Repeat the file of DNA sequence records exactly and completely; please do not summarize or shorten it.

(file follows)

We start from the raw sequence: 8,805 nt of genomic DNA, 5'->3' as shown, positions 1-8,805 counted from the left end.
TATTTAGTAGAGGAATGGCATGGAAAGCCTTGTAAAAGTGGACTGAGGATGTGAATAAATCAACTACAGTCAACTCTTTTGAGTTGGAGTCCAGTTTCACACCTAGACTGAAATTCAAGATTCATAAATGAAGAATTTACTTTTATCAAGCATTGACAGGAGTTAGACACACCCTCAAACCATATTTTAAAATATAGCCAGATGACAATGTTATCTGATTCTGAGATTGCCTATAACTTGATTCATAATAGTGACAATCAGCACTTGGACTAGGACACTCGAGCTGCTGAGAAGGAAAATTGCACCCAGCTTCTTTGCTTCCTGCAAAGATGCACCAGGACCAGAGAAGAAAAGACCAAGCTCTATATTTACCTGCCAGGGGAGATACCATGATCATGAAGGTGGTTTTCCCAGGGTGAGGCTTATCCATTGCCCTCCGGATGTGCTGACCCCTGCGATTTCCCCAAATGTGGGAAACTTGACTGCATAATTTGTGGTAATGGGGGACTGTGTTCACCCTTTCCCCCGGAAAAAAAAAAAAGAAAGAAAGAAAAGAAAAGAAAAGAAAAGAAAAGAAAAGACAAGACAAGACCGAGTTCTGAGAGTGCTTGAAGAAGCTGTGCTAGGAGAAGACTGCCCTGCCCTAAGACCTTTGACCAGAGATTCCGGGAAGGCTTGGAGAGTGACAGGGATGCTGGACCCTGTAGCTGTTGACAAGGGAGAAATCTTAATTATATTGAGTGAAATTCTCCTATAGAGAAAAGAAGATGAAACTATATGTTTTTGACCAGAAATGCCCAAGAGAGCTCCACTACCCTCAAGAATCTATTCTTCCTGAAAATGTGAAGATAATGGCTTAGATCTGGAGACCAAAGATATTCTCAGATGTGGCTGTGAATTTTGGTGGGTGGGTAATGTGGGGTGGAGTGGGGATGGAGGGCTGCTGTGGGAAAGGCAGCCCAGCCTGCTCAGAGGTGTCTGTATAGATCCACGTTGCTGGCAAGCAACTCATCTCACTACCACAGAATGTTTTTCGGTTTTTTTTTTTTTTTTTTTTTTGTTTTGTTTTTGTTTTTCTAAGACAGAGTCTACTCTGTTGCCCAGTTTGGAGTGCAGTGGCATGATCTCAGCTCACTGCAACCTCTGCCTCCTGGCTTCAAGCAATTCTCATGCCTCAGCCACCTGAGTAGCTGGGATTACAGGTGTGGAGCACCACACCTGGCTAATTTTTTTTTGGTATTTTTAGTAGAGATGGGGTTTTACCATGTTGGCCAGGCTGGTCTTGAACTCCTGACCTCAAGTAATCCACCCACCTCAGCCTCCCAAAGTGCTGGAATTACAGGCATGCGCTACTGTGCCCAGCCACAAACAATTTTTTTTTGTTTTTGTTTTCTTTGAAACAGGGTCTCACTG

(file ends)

We start from the raw sequence: 8,805 nt of genomic DNA, 5'->3' as shown, positions 1-8,805 counted from the left end.
TATTTAGTAGAGGAATGGCATGGAAAGCCTTGTAAAAGTGGACTGAGGATGTGAATAAATCAACTACAGTCAACTCTTTTGAGTTGGAGTCCAGTTTCACACCTAGACTGAAATTCAAGATTCATAAATGAAGAATTTACTTTTATCAAGCATTGACAGGAGTTAGACACACCCTCAAACCATATTTTAAAATATAGCCAGATGACAATGTTATCTGATTCTGAGATTGCCTATAACTTGATTCATAATAGTGACAATCAGCACTTGGACTAGGACACTCGAGCTGCTGAGAAGGAAAATTGCACCCAGCTTCTTTGCTTCCTGCAAAGATGCACCAGGACCAGAGAAGAAAAGACCAAGCTCTATATTTACCTGCCAGGGGAGATACCATGATCATGAAGGTGGTTTTCCCAGGGTGAGGCTTATCCATTGCCCTCCGGATGTGCTGACCCCTGCGATTTCCCCAAATGTGGGAAACTTGACTGCATAATTTGTGGTAATGGGGGACTGTGTTCACCCTTTCCCCCGGAAAAAAAAAAAAGAAAGAAAGAAAAGAAAAGAAAAGAAAAGAAAAGAAAAGACAAGACAAGACCGAGTTCTGAGAGTGCTTGAAGAAGCTGTGCTAGGAGAAGACTGCCCTGCCCTAAGACCTTTGACCAGAGATTCCGGGAAGGCTTGGAGAGTGACAGGGATGCTGGACCCTGTAGCTGTTGACAAGGGAGAAATCTTAATTATATTGAGTGAAATTCTCCTATAGAGAAAAGAAGATGAAACTATATGTTTTTGACCAGAAATGCCCAAGAGAGCTCCACTACCCTCAAGAATCTATTCTTCCTGAAAATGTGAAGATAATGGCTTAGATCTGGAGACCAAAGATATTCTCAGATGTGGCTGTGAATTTTGGTGGGTGGGTAATGTGGGGTGGAGTGGGGATGGAGGGCTGCTGTGGGAAAGGCAGCCCAGCCTGCTCAGAGGTGTCTGTATAGATCCACGTTGCTGGCAAGCAACTCATCTCACTACCACAGAATGTTTTTCGGTTTTTTTTTTTTTTTTTTTTTTGTTTTGTTTTTGTTTTTCTAAGACAGAGTCTACTCTGTTGCCCAGTTTGGAGTGCAGTGGCATGATCTCAGCTCACTGCAACCTCTGCCTCCTGGCTTCAAGCAATTCTCATGCCTCAGCCACCTGAGTAGCTGGGATTACAGGTGTGGAGCACCACACCTGGCTAATTTTTTTTTGGTATTTTTAGTAGAGATGGGGTTTTACCATGTTGGCCAGGCTGGTCTTGAACTCCTGACCTCAAGTAATCCACCCACCTCAGCCTCCCAAAGTGCTGGAATTACAGGCATGCGCTACTGTGCCCAGCCACAAACAATTTTTTTTTGTTTTTGTTTTCTTTGAAACAGGGTCTCACTG